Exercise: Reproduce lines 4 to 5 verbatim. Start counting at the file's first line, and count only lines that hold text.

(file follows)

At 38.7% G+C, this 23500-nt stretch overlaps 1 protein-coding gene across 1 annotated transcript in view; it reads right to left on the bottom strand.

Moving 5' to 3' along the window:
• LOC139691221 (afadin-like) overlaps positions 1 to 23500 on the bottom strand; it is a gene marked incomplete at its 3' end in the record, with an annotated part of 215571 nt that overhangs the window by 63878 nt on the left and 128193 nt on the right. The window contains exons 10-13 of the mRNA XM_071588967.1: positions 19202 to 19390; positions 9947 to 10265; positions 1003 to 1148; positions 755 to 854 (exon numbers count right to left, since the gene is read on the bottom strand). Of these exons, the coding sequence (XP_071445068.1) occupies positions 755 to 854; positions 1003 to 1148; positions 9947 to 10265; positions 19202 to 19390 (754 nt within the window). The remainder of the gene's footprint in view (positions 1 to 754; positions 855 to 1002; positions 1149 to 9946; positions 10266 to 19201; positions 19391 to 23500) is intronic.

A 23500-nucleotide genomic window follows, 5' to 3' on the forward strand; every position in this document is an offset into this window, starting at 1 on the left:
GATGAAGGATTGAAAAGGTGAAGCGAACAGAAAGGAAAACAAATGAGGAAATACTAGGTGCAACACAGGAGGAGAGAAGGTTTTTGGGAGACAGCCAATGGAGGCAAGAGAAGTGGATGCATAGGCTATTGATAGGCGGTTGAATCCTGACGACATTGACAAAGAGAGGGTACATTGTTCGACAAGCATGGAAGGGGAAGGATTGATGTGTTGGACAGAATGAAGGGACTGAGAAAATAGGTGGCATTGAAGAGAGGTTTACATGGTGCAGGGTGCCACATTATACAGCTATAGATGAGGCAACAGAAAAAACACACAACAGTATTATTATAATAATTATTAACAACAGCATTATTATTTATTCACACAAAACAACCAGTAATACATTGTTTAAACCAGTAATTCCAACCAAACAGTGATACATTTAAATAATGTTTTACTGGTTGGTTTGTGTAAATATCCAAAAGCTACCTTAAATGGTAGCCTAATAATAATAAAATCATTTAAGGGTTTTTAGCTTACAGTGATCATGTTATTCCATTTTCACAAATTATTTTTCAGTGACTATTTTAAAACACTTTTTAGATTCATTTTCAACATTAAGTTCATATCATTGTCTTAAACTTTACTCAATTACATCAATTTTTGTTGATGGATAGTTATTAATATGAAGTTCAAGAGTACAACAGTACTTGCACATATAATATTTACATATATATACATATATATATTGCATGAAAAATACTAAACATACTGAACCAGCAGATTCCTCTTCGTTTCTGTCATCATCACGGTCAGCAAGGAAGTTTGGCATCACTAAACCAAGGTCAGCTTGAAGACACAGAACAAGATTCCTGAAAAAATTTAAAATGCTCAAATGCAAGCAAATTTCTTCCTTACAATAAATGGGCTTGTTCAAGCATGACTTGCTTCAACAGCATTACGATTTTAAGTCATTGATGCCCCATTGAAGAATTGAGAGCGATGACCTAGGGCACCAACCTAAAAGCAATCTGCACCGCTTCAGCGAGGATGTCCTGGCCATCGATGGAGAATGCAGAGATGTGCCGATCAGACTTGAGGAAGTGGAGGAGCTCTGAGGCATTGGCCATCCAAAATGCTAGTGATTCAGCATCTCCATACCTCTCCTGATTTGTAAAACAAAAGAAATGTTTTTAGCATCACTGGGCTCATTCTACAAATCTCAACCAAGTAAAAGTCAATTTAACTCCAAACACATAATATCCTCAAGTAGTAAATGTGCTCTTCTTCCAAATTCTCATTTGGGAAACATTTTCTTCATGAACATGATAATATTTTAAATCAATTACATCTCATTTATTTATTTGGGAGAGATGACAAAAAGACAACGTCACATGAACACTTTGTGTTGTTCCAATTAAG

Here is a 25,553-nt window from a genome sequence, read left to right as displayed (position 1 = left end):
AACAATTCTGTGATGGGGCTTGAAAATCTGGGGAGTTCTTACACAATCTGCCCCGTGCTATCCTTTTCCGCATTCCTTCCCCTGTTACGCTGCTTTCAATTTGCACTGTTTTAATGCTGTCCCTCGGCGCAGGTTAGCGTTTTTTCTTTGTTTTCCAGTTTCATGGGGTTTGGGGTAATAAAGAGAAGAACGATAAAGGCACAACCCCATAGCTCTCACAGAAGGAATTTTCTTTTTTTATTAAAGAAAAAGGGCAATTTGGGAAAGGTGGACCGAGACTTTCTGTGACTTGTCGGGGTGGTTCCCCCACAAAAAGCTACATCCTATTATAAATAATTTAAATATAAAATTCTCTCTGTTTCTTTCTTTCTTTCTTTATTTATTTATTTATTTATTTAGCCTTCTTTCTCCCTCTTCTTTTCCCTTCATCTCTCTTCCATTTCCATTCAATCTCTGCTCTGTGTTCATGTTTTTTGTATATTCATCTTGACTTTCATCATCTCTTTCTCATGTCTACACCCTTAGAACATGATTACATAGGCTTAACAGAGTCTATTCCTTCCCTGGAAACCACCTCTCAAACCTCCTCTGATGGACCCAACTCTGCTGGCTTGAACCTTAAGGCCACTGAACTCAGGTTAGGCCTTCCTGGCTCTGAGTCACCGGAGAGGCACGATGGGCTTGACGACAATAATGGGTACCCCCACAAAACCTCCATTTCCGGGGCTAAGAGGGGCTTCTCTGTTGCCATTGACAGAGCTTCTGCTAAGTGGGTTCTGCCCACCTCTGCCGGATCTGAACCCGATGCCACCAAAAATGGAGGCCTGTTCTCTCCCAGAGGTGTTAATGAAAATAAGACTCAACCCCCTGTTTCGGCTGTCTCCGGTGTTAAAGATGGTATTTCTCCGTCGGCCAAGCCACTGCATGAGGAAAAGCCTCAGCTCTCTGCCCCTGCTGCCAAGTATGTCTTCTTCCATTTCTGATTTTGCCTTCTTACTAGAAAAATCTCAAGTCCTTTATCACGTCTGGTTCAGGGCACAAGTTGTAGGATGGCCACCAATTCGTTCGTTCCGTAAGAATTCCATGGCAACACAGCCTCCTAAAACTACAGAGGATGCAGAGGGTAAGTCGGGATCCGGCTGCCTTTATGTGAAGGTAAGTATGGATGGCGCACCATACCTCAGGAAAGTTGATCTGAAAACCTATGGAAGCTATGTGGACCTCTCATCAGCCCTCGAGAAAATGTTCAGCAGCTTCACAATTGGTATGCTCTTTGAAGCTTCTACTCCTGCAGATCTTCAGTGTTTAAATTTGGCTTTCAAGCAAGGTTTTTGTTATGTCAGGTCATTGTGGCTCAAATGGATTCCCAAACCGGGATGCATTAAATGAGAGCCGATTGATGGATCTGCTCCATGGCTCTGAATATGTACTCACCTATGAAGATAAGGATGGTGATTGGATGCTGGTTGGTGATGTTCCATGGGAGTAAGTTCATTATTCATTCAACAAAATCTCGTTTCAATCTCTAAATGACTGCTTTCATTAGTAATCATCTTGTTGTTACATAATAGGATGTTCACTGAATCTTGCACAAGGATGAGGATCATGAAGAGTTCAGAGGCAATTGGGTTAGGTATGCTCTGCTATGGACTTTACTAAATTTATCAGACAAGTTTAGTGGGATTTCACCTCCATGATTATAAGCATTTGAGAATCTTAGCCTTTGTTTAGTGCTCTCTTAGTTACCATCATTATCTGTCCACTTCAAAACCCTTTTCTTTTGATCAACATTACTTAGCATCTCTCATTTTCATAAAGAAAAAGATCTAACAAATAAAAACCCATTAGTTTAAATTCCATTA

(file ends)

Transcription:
A 23500-nucleotide genomic window follows, 5' to 3' on the forward strand; every position in this document is an offset into this window, starting at 1 on the left:
GATGAAGGATTGAAAAGGTGAAGCGAACAGAAAGGAAAACAAATGAGGAAATACTAGGTGCAACACAGGAGGAGAGAAGGTTTTTGGGAGACAGCCAATGGAGGCAAGAGAAGTGGATGCATAGGCTATTGATAGGCGGTTGAATCCTGACGACATTGACAAAGAGAGGGTACATTGTTCGACAAGCATGGAAGGGGAAGGATTGATGTGTTGGACAGAATGAAGGGACTGAGAAAATAGGTGGCATTGAAGAGAGGTTTACATGGTGCAGGGTGCCACATTATACAGCTATAGATGAGGCAACAGAAAAAACACACAACAGTATTATTATAATAATTATTAACAACAGCATTATTATTTATTCACACAAAACAACCAGTAATACATTGTTTAAACCAGTAATTCCAACCAAACAGTGATACATTTAAATAATGTTTTACTGGTTGGTTTGTGTAAATATCCAAAAGCTACCTTAAATGGTAGCCTAATAATAATAAAATCATTTAAGGGTTTTTAGCTTACAGTGATCATGTTATTCCATTTTCACAAATTATTTTTCAGTGACTATTTTAAAACACTTTTTAGATTCATTTTCAACATTAAGTTCATATCATTGTCTTAAACTTTACTCAATTACATCAATTTTTGTTGATGGATAGTTATTAATATGAAGTTCAAGAGTACAACAGTACTTGCACATATAATATTTACATATATATACATATATATATTGCATGAAAAATACTAAACATACTGAACCAGCAGATTCCTCTTCGTTTCTGTCATCATCACGGTCAGCAAGGAAGTTTGGCATCACTAAACCAAGGTCAGCTTGAAGACACAGAACAAGATTCCTGAAAAAATTTAAAATGCTCAAATGCAAGCAAATTTCTTCCTTACAATAAATGGGCTTGTTCAAGCATGACTTGCTTCAACAGCATTACGATTTTAAGTCATTGATGCCCCATTGAAGAATTGAGAGCGATGACCTAGGGCACCAACCTAAAAGCAATCTGCACCGCTTCAGCGAGGATGTCCTGGCCATCGATGGAGAATGCAGAGATGTGCCGATCAGACTTGAGGAAGTGGAGGAGCTCTGAGGCATTGGCCATCCAAAATGCTAGTGATTCAGCATCTCCATACCTCTCCTGATTTGTAAAACAAAAGAAATGTTTTTAGCATCACTGGGCTCATTCTACAAATCTCAACCAAGTAAAAGTCAATTTAACTCCAAACACATAATATCCTCAAGTAGTAAATGTGCTCTTCTTCCAAATTCTCATTTGGGAAACATTTTCTTCATGAACATGATAATATTTTAAATCAATTACATCTCATTTATTTATTTGGGAGAGATGACAAAAAGACAACGTCACATGAACACTTTGTGTTGTTCCAATTAAG